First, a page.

Crew Dragon

NASA modified SpaceX contract to allow the reuse of previously-flown Falcon 9 rockets

NASA modified SpaceX contract to allow the reuse of previously-flown Falcon 9 rockets

Featured Image Source: Bill Ingalls / NASA

SpaceX is a leader in aerospace innovation. The company has designed and manufactured some of the world’s most advanced rockets, capable of launching payload and returning from space to be reused.  Aerospace companies use a rocket once, SpaceX engineers developed a rocket recovery system to reuse some parts of the two-stage Falcon 9 rocket. The 229-feet-tall rocket is the most flown operational rocket in the United States, it has flown 85 times.

Falcon’s nine Merlin 1D engines are powered by a combination of rocket-grade kerosene, known as RP-1, and liquid oxygen, LOX. It is capable of producing over 1.7 million pounds of thrust as it lifts off through Earth’s atmosphere. In the vacuum of space, it produces over 1.8 million pounds of thrust.  The rocket’s second stage, which is the top part that propels the payload or spacecraft in space, is powered by a single Merlin engine, it can carry 25 tons of payload to low Earth orbit.

SpaceX’s rocket recovery system consists of the Falcon 9’s first-stage booster conducting controlled vertical landings. The rocket can flawlessly land both on the ground and autonomous drone ships at sea to be reused again. Engineers truly introduced a great innovation to the aerospace industry. The company aims to one day accomplish developing a rocket that can be as reusable as airplanes. For now, SpaceX’s reusability goal is to re-fly a rocket 10 times, they are halfway to reaching that milestone.  A couple of Falcon 9 first-stage boosters have re-flown 5 times. Previously flown Falcon 9 boosters are mostly used for internal missions, though customers can book a previously-flown booster for a cheaper price. Overall, SpaceX has safely returned orbital-class rockets 45 times and 31 of those rockets have been reused.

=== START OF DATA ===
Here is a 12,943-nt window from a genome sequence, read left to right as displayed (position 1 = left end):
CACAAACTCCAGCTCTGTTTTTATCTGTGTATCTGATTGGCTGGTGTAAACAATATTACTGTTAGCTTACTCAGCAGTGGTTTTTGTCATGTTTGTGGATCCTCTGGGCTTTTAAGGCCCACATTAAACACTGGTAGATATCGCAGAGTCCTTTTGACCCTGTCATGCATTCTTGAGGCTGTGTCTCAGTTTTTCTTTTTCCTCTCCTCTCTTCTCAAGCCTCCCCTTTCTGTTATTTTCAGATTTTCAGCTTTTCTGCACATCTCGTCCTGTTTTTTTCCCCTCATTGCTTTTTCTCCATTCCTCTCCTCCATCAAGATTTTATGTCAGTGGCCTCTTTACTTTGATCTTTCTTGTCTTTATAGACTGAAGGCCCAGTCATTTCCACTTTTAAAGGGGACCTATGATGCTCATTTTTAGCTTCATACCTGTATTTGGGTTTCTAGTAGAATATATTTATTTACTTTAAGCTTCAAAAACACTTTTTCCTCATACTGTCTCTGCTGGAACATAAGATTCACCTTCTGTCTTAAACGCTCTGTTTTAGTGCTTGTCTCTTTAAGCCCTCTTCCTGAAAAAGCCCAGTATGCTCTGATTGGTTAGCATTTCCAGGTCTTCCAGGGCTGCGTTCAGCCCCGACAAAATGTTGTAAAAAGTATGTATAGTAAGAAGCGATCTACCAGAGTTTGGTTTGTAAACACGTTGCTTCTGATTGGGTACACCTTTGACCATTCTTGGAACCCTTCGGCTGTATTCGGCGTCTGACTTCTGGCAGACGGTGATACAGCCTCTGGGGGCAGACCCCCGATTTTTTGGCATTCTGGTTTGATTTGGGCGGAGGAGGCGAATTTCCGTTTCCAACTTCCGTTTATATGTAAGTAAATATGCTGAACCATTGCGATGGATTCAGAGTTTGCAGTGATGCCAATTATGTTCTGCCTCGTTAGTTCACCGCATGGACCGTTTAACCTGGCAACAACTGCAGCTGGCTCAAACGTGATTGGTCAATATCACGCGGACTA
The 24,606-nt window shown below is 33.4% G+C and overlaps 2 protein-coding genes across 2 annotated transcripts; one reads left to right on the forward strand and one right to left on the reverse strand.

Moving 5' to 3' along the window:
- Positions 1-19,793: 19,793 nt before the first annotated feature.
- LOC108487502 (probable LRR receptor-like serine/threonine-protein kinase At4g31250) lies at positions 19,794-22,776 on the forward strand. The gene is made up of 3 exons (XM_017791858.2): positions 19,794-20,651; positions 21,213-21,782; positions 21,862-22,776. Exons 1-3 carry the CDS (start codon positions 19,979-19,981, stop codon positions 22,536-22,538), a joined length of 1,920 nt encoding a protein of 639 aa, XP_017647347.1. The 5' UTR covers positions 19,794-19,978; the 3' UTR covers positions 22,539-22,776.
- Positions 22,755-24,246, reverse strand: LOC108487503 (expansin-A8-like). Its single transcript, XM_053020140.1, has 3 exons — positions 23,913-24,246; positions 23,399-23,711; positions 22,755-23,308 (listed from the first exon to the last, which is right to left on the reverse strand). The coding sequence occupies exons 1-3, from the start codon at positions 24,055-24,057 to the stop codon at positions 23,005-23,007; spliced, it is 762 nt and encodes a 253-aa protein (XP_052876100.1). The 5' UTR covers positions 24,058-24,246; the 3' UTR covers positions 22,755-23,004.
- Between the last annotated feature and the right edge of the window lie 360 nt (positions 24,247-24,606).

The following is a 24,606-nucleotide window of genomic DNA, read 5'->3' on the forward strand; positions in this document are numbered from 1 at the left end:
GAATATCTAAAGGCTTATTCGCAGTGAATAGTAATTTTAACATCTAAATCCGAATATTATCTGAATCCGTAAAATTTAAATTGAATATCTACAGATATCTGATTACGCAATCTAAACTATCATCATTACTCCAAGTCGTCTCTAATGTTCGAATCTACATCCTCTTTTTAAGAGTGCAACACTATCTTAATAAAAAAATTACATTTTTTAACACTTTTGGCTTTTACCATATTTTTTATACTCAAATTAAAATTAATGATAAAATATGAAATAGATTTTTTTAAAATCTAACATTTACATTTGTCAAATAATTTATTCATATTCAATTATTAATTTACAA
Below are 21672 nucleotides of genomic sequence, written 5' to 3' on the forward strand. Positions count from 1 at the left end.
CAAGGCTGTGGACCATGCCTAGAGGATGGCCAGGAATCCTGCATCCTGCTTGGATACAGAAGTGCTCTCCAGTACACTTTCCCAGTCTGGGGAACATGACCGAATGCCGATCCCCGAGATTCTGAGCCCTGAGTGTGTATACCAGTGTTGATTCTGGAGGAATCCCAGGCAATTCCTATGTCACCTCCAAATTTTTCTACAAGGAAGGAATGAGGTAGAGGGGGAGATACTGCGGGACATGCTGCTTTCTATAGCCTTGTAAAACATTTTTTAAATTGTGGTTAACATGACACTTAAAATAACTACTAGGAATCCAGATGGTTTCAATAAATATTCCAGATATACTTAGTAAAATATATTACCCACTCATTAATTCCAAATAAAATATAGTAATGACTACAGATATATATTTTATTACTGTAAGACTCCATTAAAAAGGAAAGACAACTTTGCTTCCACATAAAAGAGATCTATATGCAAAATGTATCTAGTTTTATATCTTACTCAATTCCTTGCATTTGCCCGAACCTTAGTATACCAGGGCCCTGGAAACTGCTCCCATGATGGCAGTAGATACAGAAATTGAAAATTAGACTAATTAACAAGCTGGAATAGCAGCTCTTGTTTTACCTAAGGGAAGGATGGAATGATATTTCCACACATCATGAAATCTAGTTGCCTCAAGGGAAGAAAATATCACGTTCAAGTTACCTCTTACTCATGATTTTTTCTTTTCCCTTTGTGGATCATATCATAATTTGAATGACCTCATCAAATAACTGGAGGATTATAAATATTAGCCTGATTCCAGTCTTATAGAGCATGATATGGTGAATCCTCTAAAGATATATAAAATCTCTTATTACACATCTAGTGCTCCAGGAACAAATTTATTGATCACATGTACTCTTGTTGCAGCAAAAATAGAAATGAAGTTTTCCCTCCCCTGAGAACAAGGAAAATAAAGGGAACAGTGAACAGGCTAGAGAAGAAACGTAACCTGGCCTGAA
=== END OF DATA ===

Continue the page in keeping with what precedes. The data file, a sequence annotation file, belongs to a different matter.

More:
Last month, on May 30, SpaceX conducted its first crewed flight to the International Space Station under a contract with NASA’s Commercial Crew Program which is returning human spaceflight capabilities to the United States. The successful mission, referred to as Demo-2, lifted off from the Kennedy Space Center with two brave NASA Astronauts aboard a Crew Dragon spacecraft, atop a new Falcon 9 rocket.



According to a recent contract  modification, NASA upgraded its contract with SpaceX to allow the use of previously-flown Falcon 9 rockets and Dragon spacecraft for future missions. The contract details that “NASA plans to issue task orders for Post-Certification Missions (PCM) to and from the ISS [International Space Station] that include ground, launch, lifeboat, on-orbit, return and recovery operations. The minimum quantity of missions to be ordered is two (2) and the maximum potential quantity of missions which may be ordered is six (6).”

The contract's modification reads:

“The purpose of this bilateral modification is to extend the Demo-2 flight from two weeks to up to 119 days and add the requirement for 45th Operations Group Detachment-3 (DET-3) Joint test training for PCM-1 [Post-Certification Mission] through PCM-6 in exchange for allowing reuse of the Falcon 9 launch vehicle and Crew Dragon spacecraft beginning with PCM-2.”

The 45th Space Wing is a United States Space Force team assigned to Space Operations Command, stationed at Patrick Air Force Base in Florida. They will participate during astronaut deployment missions for training purposes.

The contract modification grants permission for SpaceX to use previously flown spacecraft after their Post-Certification Mission 1, which is expected after Crew-1 conducts a successful mission which could occur towards the end of this year. Spacecraft reusability significantly reduces the cost of spaceflight. If SpaceX continues to reliably conduct re-flights of orbital-class rockets and eventually carries astronauts to space aboard used spacecraft, it will completely revolutionize spaceflight.

SpaceX announced software engineers will host a question-and-answer session today, June 6, from 12:00 to 1:30 p.m. PDT. Via the social platform Reddit, linked below.



About the Author

Evelyn Arevalo

Evelyn Arevalo

Evelyn J. Arevalo joined Tesmanian in 2019 to cover news as a Space Journalist and SpaceX Starbase Texas Correspondent. Evelyn is specialized in rocketry and space exploration. The main topics she covers are SpaceX and NASA.

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